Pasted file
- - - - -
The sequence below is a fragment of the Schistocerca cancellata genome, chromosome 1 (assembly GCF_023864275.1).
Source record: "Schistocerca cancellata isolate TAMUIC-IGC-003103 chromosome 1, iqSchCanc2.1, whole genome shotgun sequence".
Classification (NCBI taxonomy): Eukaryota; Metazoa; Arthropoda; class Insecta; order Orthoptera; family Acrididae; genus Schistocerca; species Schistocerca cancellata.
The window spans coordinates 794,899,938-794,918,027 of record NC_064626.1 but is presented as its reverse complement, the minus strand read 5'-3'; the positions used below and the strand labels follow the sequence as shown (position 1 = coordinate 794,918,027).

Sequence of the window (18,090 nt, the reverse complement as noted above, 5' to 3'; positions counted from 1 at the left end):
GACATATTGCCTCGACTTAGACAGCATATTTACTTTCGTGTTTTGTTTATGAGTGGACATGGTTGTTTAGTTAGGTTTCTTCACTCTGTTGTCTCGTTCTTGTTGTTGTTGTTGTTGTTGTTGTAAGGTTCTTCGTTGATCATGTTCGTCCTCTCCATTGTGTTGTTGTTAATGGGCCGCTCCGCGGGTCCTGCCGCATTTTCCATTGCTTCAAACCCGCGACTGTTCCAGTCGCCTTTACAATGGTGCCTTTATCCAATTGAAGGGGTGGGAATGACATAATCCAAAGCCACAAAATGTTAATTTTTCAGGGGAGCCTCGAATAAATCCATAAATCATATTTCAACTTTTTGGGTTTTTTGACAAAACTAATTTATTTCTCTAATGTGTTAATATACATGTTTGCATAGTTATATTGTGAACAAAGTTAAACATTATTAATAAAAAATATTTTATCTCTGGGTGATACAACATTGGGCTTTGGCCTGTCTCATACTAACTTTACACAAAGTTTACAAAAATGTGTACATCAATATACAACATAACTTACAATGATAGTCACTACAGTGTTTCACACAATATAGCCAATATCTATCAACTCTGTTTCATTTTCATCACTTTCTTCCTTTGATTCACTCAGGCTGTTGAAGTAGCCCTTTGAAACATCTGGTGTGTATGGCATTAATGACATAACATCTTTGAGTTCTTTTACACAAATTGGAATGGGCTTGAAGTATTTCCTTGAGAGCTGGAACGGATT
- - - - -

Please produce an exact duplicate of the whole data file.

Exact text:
The sequence below is a fragment of the Schistocerca cancellata genome, chromosome 1 (assembly GCF_023864275.1).
Source record: "Schistocerca cancellata isolate TAMUIC-IGC-003103 chromosome 1, iqSchCanc2.1, whole genome shotgun sequence".
Classification (NCBI taxonomy): Eukaryota; Metazoa; Arthropoda; class Insecta; order Orthoptera; family Acrididae; genus Schistocerca; species Schistocerca cancellata.
The window spans coordinates 794,899,938-794,918,027 of record NC_064626.1 but is presented as its reverse complement, the minus strand read 5'-3'; the positions used below and the strand labels follow the sequence as shown (position 1 = coordinate 794,918,027).

Sequence of the window (18,090 nt, the reverse complement as noted above, 5' to 3'; positions counted from 1 at the left end):
GACATATTGCCTCGACTTAGACAGCATATTTACTTTCGTGTTTTGTTTATGAGTGGACATGGTTGTTTAGTTAGGTTTCTTCACTCTGTTGTCTCGTTCTTGTTGTTGTTGTTGTTGTTGTTGTAAGGTTCTTCGTTGATCATGTTCGTCCTCTCCATTGTGTTGTTGTTAATGGGCCGCTCCGCGGGTCCTGCCGCATTTTCCATTGCTTCAAACCCGCGACTGTTCCAGTCGCCTTTACAATGGTGCCTTTATCCAATTGAAGGGGTGGGAATGACATAATCCAAAGCCACAAAATGTTAATTTTTCAGGGGAGCCTCGAATAAATCCATAAATCATATTTCAACTTTTTGGGTTTTTTGACAAAACTAATTTATTTCTCTAATGTGTTAATATACATGTTTGCATAGTTATATTGTGAACAAAGTTAAACATTATTAATAAAAAATATTTTATCTCTGGGTGATACAACATTGGGCTTTGGCCTGTCTCATACTAACTTTACACAAAGTTTACAAAAATGTGTACATCAATATACAACATAACTTACAATGATAGTCACTACAGTGTTTCACACAATATAGCCAATATCTATCAACTCTGTTTCATTTTCATCACTTTCTTCCTTTGATTCACTCAGGCTGTTGAAGTAGCCCTTTGAAACATCTGGTGTGTATGGCATTAATGACATAACATCTTTGAGTTCTTTTACACAAATTGGAATGGGCTTGAAGTATTTCCTTGAGAGCTGGAACGGATT